It is now clear that the report was merely a pretext to justify the modified selection process that will presumably allow at least one of the two women now applying for the SWAT team to succeed. Bratton obviously hoped that none of this would come to light until a woman had been named to the team, at which time he would bask in the fawning attention of his friends in the media, none of whom would have delved too deeply into how this result came to pass. The unfortunate irony is that one of those women, a much-respected officer in the elite Metropolitan Division (of which SWAT is a part), would very likely have succeeded under the former selection process. She was injured while trying out two years ago but has since recovered. If she is appointed to the SWAT team under the present circumstances, she will bear the stigma of having done so under conditions that were less challenging than those her more tenured peers were subjected to.
If indeed the Board of Inquiry had been interested in a true comparison of LAPD’s SWAT team to those in other cities, they might have consulted with Dr. David Klinger, an associate professor of criminology and criminal justice at the University of Missouri at St. Louis and author of the book Into the Kill Zone, a Cop’s Eye View of Deadly Force. In 2000, Klinger published what remains the only National Institute of Justice-funded study of American SWAT teams. “By any objective measure,” Klinger told me, “the LAPD’s SWAT team is one of the most effective in the country.” Members of the Board were made aware of Klinger’s research, yet they made no effort to contact him or include his findings in their report.
Since Bratton’s plan was exposed, he has busied himself in denouncing anyone who dares to question the changes to the SWAT selection process, going so far as to threaten current team members with transfers if they are caught speaking out against them. Incredibly, he drew a comparison to the film “The Godfather” when discussing his plan for retribution against his critics. “You’re all familiar with ‘The Godfather’ movie” he told reporters, “and throughout most of the movie the Corleones are getting banged around pretty good and then Michael makes a statement that all debts will be settled. And at the end of the movie, all debts are settled in a very bloody way . . . I’m more than willing to take the slings and arrows for a couple more weeks, but like Michael Corleone, I’ll get my time.”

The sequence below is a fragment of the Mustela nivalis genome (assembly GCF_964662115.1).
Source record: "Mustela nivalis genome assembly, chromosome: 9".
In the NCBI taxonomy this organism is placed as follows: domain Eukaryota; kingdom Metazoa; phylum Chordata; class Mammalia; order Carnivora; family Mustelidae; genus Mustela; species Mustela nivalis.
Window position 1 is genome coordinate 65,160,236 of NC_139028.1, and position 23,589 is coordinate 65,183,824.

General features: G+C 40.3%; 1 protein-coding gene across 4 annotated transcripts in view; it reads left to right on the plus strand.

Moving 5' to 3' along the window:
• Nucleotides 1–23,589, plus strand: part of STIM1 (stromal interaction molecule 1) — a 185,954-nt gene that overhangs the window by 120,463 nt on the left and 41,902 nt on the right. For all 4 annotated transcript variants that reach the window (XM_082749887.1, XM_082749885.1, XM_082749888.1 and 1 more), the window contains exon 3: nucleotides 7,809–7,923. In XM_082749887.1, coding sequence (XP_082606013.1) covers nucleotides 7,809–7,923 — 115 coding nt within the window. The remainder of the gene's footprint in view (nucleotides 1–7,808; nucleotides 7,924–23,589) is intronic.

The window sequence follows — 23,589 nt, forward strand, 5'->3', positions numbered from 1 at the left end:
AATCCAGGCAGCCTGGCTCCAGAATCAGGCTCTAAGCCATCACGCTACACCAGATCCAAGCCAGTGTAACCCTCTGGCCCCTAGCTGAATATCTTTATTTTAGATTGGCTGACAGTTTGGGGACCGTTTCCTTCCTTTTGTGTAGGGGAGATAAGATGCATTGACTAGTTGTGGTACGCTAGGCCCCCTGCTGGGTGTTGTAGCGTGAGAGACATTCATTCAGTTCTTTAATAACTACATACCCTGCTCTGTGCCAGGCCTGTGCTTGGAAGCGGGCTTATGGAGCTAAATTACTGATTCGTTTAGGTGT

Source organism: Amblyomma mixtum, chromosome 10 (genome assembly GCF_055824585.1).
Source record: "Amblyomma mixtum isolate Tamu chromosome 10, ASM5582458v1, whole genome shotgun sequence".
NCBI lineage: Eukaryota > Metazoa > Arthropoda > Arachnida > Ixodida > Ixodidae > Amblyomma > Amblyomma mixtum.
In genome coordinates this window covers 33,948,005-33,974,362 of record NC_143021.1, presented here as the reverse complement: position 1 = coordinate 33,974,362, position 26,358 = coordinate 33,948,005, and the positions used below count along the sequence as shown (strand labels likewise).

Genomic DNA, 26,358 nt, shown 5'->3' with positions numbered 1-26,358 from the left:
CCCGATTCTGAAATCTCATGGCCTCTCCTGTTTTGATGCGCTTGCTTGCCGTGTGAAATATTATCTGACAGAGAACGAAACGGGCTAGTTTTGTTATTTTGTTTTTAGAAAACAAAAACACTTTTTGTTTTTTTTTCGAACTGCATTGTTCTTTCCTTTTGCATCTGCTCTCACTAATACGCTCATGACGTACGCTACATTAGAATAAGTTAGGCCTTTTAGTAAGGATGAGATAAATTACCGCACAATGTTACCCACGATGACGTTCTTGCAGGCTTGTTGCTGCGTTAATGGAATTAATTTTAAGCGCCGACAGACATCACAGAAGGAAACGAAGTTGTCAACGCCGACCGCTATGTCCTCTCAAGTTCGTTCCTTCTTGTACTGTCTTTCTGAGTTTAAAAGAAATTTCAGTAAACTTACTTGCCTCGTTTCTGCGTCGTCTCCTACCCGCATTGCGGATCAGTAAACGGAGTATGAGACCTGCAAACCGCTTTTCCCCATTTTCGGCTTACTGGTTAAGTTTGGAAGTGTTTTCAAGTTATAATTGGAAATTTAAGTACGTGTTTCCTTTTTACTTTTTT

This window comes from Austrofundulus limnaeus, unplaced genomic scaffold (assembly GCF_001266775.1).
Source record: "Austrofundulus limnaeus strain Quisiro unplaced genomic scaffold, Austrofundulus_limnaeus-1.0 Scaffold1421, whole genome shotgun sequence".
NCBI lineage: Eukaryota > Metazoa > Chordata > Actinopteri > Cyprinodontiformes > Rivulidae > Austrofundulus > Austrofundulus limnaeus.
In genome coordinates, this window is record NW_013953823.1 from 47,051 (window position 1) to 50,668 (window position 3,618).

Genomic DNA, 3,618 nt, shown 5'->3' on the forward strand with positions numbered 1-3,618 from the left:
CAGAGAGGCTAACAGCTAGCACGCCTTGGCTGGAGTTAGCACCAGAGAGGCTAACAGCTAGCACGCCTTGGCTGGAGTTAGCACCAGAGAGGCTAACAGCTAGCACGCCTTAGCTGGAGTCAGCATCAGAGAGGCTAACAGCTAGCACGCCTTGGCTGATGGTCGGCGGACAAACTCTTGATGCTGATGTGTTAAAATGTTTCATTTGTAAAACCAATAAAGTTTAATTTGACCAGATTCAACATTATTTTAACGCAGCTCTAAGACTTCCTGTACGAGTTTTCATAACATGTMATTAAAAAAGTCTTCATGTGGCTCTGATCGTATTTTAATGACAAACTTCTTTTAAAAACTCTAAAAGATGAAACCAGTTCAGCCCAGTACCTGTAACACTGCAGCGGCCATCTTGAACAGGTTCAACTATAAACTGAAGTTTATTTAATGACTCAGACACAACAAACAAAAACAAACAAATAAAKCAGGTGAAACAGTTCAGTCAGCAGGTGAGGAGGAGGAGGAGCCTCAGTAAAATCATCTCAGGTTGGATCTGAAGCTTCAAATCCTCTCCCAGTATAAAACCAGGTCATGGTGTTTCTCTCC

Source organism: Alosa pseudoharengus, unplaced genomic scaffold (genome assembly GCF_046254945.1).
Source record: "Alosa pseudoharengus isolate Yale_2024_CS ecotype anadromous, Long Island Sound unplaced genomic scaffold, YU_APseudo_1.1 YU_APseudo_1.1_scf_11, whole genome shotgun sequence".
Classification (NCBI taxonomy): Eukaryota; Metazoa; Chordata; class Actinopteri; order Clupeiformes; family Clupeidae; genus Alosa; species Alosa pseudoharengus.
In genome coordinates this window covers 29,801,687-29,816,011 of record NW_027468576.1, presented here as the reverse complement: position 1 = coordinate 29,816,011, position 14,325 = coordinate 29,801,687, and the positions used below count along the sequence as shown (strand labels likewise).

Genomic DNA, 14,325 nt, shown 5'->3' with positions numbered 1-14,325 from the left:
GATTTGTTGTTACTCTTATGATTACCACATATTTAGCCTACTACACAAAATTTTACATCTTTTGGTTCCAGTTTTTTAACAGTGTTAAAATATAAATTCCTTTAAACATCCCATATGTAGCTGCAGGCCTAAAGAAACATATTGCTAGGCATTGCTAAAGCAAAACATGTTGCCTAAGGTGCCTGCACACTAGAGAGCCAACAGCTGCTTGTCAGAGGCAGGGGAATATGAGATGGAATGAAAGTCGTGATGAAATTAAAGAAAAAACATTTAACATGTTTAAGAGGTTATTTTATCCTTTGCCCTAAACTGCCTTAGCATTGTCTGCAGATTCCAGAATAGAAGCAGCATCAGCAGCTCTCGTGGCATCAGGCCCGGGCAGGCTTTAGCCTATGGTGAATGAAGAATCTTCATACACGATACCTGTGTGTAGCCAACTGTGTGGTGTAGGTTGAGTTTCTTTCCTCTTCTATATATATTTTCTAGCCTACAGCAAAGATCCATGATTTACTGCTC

A very interesting choice of words. LAPD officers are now expected, evidently, to subscribe to Bratton’s very own code of omerta or risk some very unpleasant consequences. Chief Bratton may wish otherwise, but unlike members of the Mafia, police officers enjoy all the rights accorded by the First Amendment, most especially when addressing matters of public policy. Speaking on behalf of my colleagues, I can promise that any attempt to abridge those rights will be most vigorously opposed.
But in the meantime, if I see Chief Bratton carrying a violin case, I’m going to run.
“Jack Dunphy” is the pseudonym of an officer with the Los Angeles Police Department. The opinions expressed are his own and almost certainly do not reflect those of the LAPD management.